With the start of the new year, many of us and our organizations are taking time to plan and prepare for the new challenges and opportunities that will come up in 2018. Here is a list of what we expect will happen, and why it is important for nonprofits to be engaged.
The New Tax Landscape
Much of the energy and focus of the last quarter of 2017 was spent responding to new tax legislation that emphasizes business interests over community investment. And because this bill is built on those flawed priorities, this bill will create long term problems that undermine strong, thriving communities.
Thanks to the work of nonprofits in Minnesota and across the country, attempts to repeal the Johnson Amendment were defeated. However, we do expect to see those opposed to the Johnson Amendment make other attempts to undermine and weaken the Johnson Amendment through appropriations or procedural tactics.
The tax bill also affects charitable giving. Changes in the standard deduction and tax brackets will drastically reduce the amount of charitable giving, by billions. National nonprofit leaders used this as an opportunity to promote a universal deduction for charitable giving, expanding the tax incentives to all tax payers. This unfortunately did not make it into the final bill, and we can expect to see a dip in charitable donations nationally.
Here in Minnesota, we have a non-itemizer deduction that, for now, should help maintain the robust charitable giving our state is known for. However, just because the non-itemizer deduction is in place now, it will be important to make sure those protections continue.
Appropriations & Entitlements
A large portion of funding for nonprofits comes from government grants, meaning appropriations bills are vital to the nonprofit sector.
Congress needs to decide how to spend money for FY 2018. At the end of December, they passed a continuing resolution in order to avoid a shutdown while they finalize appropriations for the year. This continuing resolution will expire January 19th.
One point of contention is the level of defense spending. Proposed levels are above current spending caps, meaning they would trigger sequestration. Republicans would like to suspend the caps in order to increase defense spending, and Democrats are pushing for an equal increase in domestic spending.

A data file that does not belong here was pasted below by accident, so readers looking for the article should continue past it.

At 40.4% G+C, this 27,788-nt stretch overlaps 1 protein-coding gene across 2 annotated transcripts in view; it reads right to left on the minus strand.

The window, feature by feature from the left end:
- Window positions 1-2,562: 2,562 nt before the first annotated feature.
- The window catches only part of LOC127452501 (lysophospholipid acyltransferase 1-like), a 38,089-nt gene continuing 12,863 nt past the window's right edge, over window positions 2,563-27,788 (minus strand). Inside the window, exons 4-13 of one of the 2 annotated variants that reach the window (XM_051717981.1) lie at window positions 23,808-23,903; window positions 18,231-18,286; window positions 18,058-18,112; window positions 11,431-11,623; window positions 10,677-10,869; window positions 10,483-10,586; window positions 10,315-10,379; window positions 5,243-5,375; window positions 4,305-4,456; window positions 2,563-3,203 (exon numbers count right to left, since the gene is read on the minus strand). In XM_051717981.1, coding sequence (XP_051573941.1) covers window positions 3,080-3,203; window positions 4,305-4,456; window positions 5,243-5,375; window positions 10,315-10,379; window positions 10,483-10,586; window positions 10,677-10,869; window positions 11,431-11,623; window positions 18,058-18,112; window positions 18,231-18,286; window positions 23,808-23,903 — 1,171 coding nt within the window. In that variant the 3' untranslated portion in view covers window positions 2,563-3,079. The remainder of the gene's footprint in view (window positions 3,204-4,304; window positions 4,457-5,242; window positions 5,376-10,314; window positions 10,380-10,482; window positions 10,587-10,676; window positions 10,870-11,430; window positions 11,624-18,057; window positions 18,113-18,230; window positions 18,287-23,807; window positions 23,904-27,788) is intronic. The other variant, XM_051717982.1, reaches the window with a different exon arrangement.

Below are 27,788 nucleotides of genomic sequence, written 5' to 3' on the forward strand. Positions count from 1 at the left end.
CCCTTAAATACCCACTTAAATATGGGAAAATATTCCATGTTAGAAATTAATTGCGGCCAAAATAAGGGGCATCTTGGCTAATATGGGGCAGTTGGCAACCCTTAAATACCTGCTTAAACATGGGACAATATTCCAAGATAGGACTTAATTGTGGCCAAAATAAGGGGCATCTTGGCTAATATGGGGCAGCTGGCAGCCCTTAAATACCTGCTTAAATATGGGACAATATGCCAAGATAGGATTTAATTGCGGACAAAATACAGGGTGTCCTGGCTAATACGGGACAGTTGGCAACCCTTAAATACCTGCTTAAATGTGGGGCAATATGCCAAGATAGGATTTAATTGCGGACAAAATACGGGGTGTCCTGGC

In addition to appropriations, we are starting to see moves towards reducing entitlement programs like Medicare, Medicaid, SSDI, and food assistance. While changes to these programs will require different legislation than appropriations, these efforts to weaken the social safety have already begun, seen in strategy documents like the budget resolution passed earlier this year and the stated agenda of Congressional leadership.
It is important for nonprofits to speak up regarding the budget, making sure that there are sufficient appropriations to administer key programs that invest in communities, and the social safety net remains strong.
Immigration Reform & DACA
Last year, when the Department of Justice announced it would no longer honor DACA protections, it gave Congress a deadline to codify those protections into law. That deadline comes up this March. Nonprofits will need to be strong partners in order to assure that immigration policies are equitable and just.
Democracy & Civil Engagement
Nonprofits are at the forefront of voter and civil rights. This role will be especially important with the upcoming elections in 2018. There are many issues that will effect these issues, but we want to highlight a few especially important.
Without net neutrality rules, the internet becomes “pay-to-play” technology where nonprofit organizations may not have access to the same speedy or cost-effective internet. Removing these rules would also hurt the openness of the internet that has allowed for a free flow of information and expression, which are the cornerstones of a healthy democracy.
The census is required by the Constitution, and for good reason. It is the basis of our sharing power in our democracy, and because of that, it is important that the count be fair, accurate, and reliable. Important federal programs used by nonprofits and partner communities rely on accurate census data, as well as representation in government.
Some parts of the country are much more vulnerable to inaccuracies and underreporting. People of color, densely populated urban areas, rural areas, the LGBT community, young children, and non-native English speakers are disproportionately hurt if the Census does not reach them.
Federal judges are being appointed at a very fast rate, some with questionable qualifications. An independent and competent judiciary is vital to maintaining laws and rights that protect citizens and promote participation. Nonprofits are also a large part of what shapes civil society. Making sure judges remain independent and fair minded is a part of our vital work.
Throughout 2018, MCN’s policy team will be tracking these issues, and any other ones that will arise. We will provide information and opportunities for action.